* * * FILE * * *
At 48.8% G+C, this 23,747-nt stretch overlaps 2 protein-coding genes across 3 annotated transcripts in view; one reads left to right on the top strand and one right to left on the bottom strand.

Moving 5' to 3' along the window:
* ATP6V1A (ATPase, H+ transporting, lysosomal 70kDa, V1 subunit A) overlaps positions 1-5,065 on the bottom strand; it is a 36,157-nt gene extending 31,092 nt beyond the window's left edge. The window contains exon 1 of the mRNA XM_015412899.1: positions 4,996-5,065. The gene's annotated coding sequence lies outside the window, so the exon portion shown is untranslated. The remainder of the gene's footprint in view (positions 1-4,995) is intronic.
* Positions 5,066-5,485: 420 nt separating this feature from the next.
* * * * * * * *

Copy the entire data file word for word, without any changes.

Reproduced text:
At 48.8% G+C, this 23,747-nt stretch overlaps 2 protein-coding genes across 3 annotated transcripts in view; one reads left to right on the top strand and one right to left on the bottom strand.

Moving 5' to 3' along the window:
* ATP6V1A (ATPase, H+ transporting, lysosomal 70kDa, V1 subunit A) overlaps positions 1-5,065 on the bottom strand; it is a 36,157-nt gene extending 31,092 nt beyond the window's left edge. The window contains exon 1 of the mRNA XM_015412899.1: positions 4,996-5,065. The gene's annotated coding sequence lies outside the window, so the exon portion shown is untranslated. The remainder of the gene's footprint in view (positions 1-4,995) is intronic.
* Positions 5,066-5,485: 420 nt separating this feature from the next.